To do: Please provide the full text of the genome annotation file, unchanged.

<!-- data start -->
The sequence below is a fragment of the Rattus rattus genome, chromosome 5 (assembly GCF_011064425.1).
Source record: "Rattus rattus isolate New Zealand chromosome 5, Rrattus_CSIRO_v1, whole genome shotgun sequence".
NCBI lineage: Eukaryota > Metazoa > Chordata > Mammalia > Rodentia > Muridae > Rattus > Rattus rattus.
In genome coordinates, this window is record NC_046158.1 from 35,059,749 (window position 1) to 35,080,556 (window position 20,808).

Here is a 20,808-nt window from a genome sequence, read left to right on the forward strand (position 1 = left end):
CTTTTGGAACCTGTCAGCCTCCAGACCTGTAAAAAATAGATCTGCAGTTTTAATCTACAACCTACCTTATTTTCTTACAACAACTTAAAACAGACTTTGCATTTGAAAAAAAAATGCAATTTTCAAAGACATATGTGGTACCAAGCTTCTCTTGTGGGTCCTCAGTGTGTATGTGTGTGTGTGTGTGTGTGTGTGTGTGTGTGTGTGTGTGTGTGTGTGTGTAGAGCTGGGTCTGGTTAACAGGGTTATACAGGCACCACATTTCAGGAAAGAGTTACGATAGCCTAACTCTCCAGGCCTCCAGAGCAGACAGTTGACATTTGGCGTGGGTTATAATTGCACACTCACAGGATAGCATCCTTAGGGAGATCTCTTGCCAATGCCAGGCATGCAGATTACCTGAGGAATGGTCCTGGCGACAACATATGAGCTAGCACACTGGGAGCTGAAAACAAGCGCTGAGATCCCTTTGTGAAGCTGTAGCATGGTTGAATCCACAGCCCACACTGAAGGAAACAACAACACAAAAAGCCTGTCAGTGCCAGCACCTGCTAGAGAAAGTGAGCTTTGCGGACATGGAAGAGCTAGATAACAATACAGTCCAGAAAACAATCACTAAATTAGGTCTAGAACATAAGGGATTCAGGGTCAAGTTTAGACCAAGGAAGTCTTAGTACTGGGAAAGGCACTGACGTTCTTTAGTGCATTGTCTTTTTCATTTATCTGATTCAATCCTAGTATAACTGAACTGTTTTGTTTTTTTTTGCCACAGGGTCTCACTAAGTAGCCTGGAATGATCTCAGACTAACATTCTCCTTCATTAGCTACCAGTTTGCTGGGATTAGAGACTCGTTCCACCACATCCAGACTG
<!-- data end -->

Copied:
The sequence below is a fragment of the Rattus rattus genome, chromosome 5 (assembly GCF_011064425.1).
Source record: "Rattus rattus isolate New Zealand chromosome 5, Rrattus_CSIRO_v1, whole genome shotgun sequence".
NCBI lineage: Eukaryota > Metazoa > Chordata > Mammalia > Rodentia > Muridae > Rattus > Rattus rattus.
In genome coordinates, this window is record NC_046158.1 from 35,059,749 (window position 1) to 35,080,556 (window position 20,808).

Here is a 20,808-nt window from a genome sequence, read left to right on the forward strand (position 1 = left end):
CTTTTGGAACCTGTCAGCCTCCAGACCTGTAAAAAATAGATCTGCAGTTTTAATCTACAACCTACCTTATTTTCTTACAACAACTTAAAACAGACTTTGCATTTGAAAAAAAAATGCAATTTTCAAAGACATATGTGGTACCAAGCTTCTCTTGTGGGTCCTCAGTGTGTATGTGTGTGTGTGTGTGTGTGTGTGTGTGTGTGTGTGTGTGTGTGTGTGTGTAGAGCTGGGTCTGGTTAACAGGGTTATACAGGCACCACATTTCAGGAAAGAGTTACGATAGCCTAACTCTCCAGGCCTCCAGAGCAGACAGTTGACATTTGGCGTGGGTTATAATTGCACACTCACAGGATAGCATCCTTAGGGAGATCTCTTGCCAATGCCAGGCATGCAGATTACCTGAGGAATGGTCCTGGCGACAACATATGAGCTAGCACACTGGGAGCTGAAAACAAGCGCTGAGATCCCTTTGTGAAGCTGTAGCATGGTTGAATCCACAGCCCACACTGAAGGAAACAACAACACAAAAAGCCTGTCAGTGCCAGCACCTGCTAGAGAAAGTGAGCTTTGCGGACATGGAAGAGCTAGATAACAATACAGTCCAGAAAACAATCACTAAATTAGGTCTAGAACATAAGGGATTCAGGGTCAAGTTTAGACCAAGGAAGTCTTAGTACTGGGAAAGGCACTGACGTTCTTTAGTGCATTGTCTTTTTCATTTATCTGATTCAATCCTAGTATAACTGAACTGTTTTGTTTTTTTTTGCCACAGGGTCTCACTAAGTAGCCTGGAATGATCTCAGACTAACATTCTCCTTCATTAGCTACCAGTTTGCTGGGATTAGAGACTCGTTCCACCACATCCAGACTG